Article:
In Lawen Estate v Nova Scotia (Attorney General), the Supreme Court of Nova Scotia ruled that testamentary autonomy is protected under section 7 of the Charter of Rights and Freedoms (“the Charter”). Consequently, it found that sections 2(b) and 3(1) of the Testators’ Family Maintenance Act (“the TFMA”) violated section 7 of the Charter and could not be justified under section 1.
Section 3(1) of the TFMA permits a judge to make an order for the “proper maintenance and support” of a dependant where a testator has failed to do so themselves. According to section 2(b) of the TFMA, a “dependant” is a testator’s widow or child. This legislation is similar to s.60 of British Columbia’s Wills, Estates and Succession Act.
In this case, a testator died leaving $50,000 each to two of his three daughters and the residue of his estate to his son. The daughters argued that this was inadequate provision and applied to the court for an order to vary the will. In response, the testator’s son and the executor of his will (“the applicants”) alleged that the TFMA provisions violated sections 7 and 2(a) of the Charter. By way of remedy, they requested that the definition of “dependant” be read down to exclude a testator’s independent adult children.
The Court addressed the applicants’ claim in four steps. First, it considered other provinces dependants’ relief legislation. Second, it contemplated whether the TFMA provisions violated sections 7 or 2(a) of the Charter. Third, after finding a section 7 violation, it determined whether the provisions were justified under section 1 of the Charter. Finally, having found no valid justification, it determined an appropriate remedy for the Charter breach.
First, the Court considered other Canadian dependants’ relief legislation. It noted that, in Manitoba, Saskatchewan, Alberta, Ontario, New Brunswick, Prince Edward Island and the Yukon and North West Territories, the relevant legislation prohibits adult children from seeking court-ordered relief unless they were actually dependent upon the testator. Furthermore, some legislation sets out what reasons are acceptable for this dependence. For example, the Alberta Wills and Succession Act states that a testator’s adult child may apply for relief, only if they are unable to earn livelihood due to disability or under certain circumstances, enrollment in full-time studies. In contrast, the Court observed that there were no explicit restrictions on the abilities of adult children to apply for relief under the relevant British Columbia, Newfoundland and Labrador, and Nova Scotia legislation.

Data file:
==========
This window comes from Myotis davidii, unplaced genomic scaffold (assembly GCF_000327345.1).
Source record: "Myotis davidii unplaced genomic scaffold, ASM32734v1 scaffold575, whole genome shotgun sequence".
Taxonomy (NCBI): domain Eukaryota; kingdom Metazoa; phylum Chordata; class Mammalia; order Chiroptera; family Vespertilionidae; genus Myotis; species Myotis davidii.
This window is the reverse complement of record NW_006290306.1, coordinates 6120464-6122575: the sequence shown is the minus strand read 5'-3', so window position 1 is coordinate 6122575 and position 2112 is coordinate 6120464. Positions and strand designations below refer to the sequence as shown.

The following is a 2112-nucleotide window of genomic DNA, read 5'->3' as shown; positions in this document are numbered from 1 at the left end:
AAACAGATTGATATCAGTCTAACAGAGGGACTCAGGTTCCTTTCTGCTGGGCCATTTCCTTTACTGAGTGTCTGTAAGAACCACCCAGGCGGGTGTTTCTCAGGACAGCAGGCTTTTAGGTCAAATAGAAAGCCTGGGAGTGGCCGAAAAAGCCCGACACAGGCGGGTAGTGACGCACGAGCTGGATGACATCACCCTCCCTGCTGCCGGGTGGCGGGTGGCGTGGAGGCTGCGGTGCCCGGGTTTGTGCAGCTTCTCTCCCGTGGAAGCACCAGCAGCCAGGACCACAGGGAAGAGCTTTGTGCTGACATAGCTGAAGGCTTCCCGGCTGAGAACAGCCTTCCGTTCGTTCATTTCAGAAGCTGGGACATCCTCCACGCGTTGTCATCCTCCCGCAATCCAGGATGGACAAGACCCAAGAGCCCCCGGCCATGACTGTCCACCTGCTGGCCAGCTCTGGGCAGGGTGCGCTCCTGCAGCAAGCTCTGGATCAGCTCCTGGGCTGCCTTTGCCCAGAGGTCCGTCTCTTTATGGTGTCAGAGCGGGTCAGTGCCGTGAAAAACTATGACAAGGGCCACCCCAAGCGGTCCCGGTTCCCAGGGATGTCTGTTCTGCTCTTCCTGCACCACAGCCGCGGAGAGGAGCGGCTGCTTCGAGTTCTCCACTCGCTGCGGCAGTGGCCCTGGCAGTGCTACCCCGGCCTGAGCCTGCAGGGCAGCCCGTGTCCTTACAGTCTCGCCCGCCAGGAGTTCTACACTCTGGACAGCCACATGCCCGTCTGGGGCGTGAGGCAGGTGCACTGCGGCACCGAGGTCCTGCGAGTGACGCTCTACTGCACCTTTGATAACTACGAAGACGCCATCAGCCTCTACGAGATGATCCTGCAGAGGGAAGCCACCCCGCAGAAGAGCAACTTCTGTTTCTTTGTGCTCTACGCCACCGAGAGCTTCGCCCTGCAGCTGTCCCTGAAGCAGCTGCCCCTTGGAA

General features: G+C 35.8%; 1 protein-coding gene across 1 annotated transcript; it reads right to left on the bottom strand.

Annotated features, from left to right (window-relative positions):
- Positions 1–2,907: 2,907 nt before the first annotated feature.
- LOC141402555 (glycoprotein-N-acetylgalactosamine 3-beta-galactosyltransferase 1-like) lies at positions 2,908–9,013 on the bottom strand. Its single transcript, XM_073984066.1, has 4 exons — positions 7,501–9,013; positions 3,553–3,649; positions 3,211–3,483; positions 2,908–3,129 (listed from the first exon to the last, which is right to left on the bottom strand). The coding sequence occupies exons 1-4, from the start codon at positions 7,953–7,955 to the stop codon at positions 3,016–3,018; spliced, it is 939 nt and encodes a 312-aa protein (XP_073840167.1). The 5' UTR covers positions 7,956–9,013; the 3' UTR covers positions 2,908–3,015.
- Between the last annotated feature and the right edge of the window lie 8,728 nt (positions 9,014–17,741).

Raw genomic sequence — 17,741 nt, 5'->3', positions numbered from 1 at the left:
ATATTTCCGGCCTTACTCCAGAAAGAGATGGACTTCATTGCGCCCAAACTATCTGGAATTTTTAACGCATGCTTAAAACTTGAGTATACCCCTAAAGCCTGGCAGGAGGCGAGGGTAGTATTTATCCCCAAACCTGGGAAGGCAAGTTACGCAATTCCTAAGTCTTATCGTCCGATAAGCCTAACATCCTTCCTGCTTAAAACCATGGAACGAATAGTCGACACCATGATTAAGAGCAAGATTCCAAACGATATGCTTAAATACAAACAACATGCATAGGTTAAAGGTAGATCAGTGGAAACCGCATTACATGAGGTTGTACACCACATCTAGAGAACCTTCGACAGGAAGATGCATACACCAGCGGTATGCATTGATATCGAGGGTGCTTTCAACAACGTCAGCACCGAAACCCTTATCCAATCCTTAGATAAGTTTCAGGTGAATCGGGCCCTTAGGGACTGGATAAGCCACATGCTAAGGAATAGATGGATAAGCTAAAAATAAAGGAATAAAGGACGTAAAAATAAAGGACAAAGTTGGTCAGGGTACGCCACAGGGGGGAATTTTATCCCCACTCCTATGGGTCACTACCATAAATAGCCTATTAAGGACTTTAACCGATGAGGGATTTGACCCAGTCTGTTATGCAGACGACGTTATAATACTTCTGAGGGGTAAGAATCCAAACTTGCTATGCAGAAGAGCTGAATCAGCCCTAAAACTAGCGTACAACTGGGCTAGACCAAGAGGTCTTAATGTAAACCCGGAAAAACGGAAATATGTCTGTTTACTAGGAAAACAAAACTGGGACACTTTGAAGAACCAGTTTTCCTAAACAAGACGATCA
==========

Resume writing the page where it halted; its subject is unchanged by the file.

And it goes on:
Next, the Court contemplated whether the TFMA provisions violated the Charter. First, it considered whether the provisions violated section 7 of the Charter. This section states that “everyone has the right to life, liberty, and security of the person, and the right not to be deprived thereof except in accordance with the principles of fundamental justice”. The Court held that testamentary decisions are fundamental personal choices entitled to protection under section 7. Accordingly, it found that the TFMA provisions violated section 7. Second, the Court considered whether the provisions violated section 2(a) of the Charter. Section 2(a) provides that everyone has the freedom of conscience and religion. As such, the applicants argued that the meaning of “conscience” should include a testator’s “moral decisions”. However, the Court held that “conscience” must mean something analogous to religious belief and therefore, in this instance, section 2(a) of the Charter was neither engaged nor violated.
Next, the Court considered whether the section 7 violation was justified under section 1 of the Charter. In this case, the Attorney General argued that the purpose of the legislation was to “prevent hardships and correct injustices, by balancing the legitimate proprietary interests of testators and the legitimate interests of their heirs in respect of family provision.” However, the Court found that this objective applied to the TFMA as a whole and not to the specific impugned provisions. Furthermore, it held that allowing for non-dependent adult children to advance relief claims under the TFMA was not a sufficiently pressing or substantial objective to justify an intrusion on testamentary rights. Therefore, the Court concluded that the section 7 violation was not justified under section 1 of the Charter.
Finally, the Court determined the appropriate remedy was to read down the legislation to define “dependant” to exclude financially independent adult children, with the result that a testator’s independent adult children cannot seek to vary a will.
It is anticipated that this decision will be appealed, and ultimately a matter heard by the Supreme Court of Canada. Whether this will have an impact of BC’s will variation legislation, which presently allows an independent adult child to ask the court to vary their parent’s will, is left to be seen.